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Should We Regulate Financial Information


  • Pablo Kurlat
  • Laura Veldkamp


Regulations that require asset issuers to disclose payoff-relevant information to potential buyers are often called “investor protection.” But even when they improve real economic efficiency, such regulations may still harm investors. By making payoffs less uncertain, information reduces risk and therefore reduces return. Similarly, real efficiency gains benefit only asset issuers, who can always choose to disclose. Providing information improves investors' welfare only when 1) issuers strategically manipulate the asset supply to obfuscate information, or 2) the information induces firms to take on riskier investments. Using a portfolio choice model with information markets, the paper explores which types of assets might warrant investor protection.
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Suggested Citation

  • Pablo Kurlat & Laura Veldkamp, 2012. "Should We Regulate Financial Information," Working Papers 12-15, New York University, Leonard N. Stern School of Business, Department of Economics.
  • Handle: RePEc:ste:nystbu:12-15

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    References listed on IDEAS

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    Citations are extracted by the CitEc Project, subscribe to its RSS feed for this item.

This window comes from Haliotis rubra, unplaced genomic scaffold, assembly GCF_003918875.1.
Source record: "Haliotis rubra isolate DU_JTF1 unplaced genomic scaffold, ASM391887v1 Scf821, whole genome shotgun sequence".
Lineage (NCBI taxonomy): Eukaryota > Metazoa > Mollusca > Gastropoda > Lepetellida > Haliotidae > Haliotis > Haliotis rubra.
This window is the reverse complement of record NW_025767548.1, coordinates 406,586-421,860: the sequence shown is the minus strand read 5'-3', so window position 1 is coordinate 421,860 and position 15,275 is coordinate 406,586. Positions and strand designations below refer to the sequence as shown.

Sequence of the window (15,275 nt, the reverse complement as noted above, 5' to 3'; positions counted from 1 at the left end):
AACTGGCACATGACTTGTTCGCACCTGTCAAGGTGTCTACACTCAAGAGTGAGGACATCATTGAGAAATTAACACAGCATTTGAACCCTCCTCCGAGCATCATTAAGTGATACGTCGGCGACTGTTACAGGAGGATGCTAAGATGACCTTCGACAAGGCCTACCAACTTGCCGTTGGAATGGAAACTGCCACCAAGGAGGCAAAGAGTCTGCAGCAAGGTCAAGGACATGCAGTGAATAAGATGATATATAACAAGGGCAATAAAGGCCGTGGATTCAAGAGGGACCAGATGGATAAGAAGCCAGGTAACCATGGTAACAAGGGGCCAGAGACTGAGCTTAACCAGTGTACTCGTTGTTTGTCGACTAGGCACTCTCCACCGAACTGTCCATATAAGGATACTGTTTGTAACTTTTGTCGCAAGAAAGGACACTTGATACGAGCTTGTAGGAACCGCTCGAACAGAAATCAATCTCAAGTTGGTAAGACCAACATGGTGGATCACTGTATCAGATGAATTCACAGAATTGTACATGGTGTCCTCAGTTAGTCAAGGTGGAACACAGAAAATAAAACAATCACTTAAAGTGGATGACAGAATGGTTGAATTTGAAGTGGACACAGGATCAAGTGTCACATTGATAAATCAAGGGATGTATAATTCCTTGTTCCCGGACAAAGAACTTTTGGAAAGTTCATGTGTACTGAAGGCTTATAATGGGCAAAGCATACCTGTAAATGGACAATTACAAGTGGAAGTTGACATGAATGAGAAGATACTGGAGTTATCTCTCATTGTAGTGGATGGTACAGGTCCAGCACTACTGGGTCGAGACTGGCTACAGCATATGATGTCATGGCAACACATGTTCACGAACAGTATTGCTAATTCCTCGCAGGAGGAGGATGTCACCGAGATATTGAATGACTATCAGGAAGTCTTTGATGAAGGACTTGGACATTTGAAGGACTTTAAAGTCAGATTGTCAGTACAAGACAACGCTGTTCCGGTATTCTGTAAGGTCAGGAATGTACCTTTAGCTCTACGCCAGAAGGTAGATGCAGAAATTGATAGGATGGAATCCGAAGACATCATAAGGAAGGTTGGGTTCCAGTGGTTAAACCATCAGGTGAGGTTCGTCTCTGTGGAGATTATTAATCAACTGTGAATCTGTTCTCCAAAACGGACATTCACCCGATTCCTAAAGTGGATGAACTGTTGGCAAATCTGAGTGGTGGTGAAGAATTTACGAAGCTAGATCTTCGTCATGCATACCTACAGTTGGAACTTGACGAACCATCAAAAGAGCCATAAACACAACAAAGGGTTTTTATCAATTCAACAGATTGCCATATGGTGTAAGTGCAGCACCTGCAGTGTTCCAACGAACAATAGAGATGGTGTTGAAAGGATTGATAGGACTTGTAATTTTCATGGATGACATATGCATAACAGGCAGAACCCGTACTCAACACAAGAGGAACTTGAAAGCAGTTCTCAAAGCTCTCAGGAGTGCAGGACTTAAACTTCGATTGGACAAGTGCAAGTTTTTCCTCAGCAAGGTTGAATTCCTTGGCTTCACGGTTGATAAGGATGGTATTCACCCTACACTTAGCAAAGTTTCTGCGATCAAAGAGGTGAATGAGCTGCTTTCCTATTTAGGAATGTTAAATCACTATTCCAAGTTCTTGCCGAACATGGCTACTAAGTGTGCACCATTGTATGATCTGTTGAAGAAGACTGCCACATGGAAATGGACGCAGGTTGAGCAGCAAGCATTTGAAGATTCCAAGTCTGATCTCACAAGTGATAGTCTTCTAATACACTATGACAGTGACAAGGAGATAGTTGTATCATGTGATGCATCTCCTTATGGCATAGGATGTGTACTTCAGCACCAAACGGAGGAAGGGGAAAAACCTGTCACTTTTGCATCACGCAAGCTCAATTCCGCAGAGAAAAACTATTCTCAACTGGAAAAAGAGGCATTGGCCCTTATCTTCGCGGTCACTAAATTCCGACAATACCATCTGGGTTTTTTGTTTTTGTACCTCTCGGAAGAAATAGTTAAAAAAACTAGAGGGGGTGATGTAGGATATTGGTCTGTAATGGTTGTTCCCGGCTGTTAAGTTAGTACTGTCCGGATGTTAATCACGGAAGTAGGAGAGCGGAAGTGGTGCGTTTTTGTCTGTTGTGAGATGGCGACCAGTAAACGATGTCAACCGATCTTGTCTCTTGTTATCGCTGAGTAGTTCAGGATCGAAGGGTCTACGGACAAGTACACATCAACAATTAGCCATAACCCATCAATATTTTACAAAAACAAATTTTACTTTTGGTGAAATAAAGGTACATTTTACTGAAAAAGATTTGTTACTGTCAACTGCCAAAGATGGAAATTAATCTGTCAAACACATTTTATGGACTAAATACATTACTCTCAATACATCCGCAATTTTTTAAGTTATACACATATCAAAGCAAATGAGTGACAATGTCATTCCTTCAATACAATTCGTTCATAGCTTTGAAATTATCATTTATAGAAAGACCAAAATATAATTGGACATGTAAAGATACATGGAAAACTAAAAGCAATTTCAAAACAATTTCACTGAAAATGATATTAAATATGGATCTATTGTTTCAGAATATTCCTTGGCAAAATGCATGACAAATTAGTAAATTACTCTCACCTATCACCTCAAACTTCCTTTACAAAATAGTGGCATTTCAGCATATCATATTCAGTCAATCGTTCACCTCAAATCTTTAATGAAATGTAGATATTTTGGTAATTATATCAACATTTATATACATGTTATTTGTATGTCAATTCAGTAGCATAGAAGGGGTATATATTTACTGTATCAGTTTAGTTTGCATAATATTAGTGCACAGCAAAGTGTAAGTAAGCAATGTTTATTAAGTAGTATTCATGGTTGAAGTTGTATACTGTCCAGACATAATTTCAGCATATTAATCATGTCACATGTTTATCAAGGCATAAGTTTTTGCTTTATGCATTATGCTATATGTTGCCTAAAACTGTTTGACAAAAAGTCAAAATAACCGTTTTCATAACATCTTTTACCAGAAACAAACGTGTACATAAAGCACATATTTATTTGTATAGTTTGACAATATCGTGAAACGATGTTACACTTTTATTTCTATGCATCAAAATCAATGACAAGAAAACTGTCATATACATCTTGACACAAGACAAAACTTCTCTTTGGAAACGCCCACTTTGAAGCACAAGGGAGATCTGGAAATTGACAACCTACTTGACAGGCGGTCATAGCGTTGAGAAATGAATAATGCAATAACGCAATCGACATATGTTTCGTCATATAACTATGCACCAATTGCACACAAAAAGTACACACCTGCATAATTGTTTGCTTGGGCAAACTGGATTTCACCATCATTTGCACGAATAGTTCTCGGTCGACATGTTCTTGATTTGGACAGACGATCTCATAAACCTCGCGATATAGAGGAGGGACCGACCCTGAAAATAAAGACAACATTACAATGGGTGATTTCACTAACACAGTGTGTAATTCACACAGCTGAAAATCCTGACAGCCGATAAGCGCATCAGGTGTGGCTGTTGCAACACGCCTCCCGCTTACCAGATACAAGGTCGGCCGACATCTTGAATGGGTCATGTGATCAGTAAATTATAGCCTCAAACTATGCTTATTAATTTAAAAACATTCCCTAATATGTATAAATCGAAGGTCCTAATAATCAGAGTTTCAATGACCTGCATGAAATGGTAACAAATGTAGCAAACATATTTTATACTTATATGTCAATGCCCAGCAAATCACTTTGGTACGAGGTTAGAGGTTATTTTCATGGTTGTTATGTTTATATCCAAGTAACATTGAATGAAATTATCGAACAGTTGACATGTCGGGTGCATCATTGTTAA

Cited by:

    1. Bai, Jennie & Philippon, Thomas & Savov, Alexi, 2016. "Have financial markets become more informative?," Journal of Financial Economics, Elsevier, vol. 122(3), pages 625-654.
    2. Jeon, Doh-Shin & Lovo, Stefano, 2013. "Credit rating industry: A helicopter tour of stylized facts and recent theories," International Journal of Industrial Organization, Elsevier, vol. 31(5), pages 643-651.
    3. repec:eee:jetheo:v:173:y:2018:i:c:p:289-319 is not listed on IDEAS
    4. Boleslavsky, Raphael & Kelly, David L. & Taylor, Curtis R., 2017. "Selloffs, bailouts, and feedback: Can asset markets inform policy?," Journal of Economic Theory, Elsevier, vol. 169(C), pages 294-343.
    5. Benhabib, Jess & Liu, Xuewen & Wang, Pengfei, 2016. "Sentiments, financial markets, and macroeconomic fluctuations," Journal of Financial Economics, Elsevier, vol. 120(2), pages 420-443.
    6. Dutta, Sunil & Nezlobin, Alexander, 2017. "Information disclosure, firm growth, and the cost of capital," Journal of Financial Economics, Elsevier, vol. 123(2), pages 415-431.
    7. Pavan, Alessandro & Vives, Xavier, 2015. "Information, Coordination, and Market Frictions: An Introduction," Journal of Economic Theory, Elsevier, vol. 158(PB), pages 407-426.
    8. Stenzel, André & Wagner, Wolf, 2015. "Opacity and Liquidity," CEPR Discussion Papers 10665, C.E.P.R. Discussion Papers.
    9. Savitar Sundaresan & Jaromir Nosal & Marcin Kacperczyk, 2017. "Market Power and Informational Efficiency," 2017 Meeting Papers 356, Society for Economic Dynamics.

    More about this item

    JEL classification:

    • E5 - Macroeconomics and Monetary Economics - - Monetary Policy, Central Banking, and the Supply of Money and Credit
    • E6 - Macroeconomics and Monetary Economics - - Macroeconomic Policy, Macroeconomic Aspects of Public Finance, and General Outlook
    • D8 - Microeconomics - - Information, Knowledge, and Uncertainty

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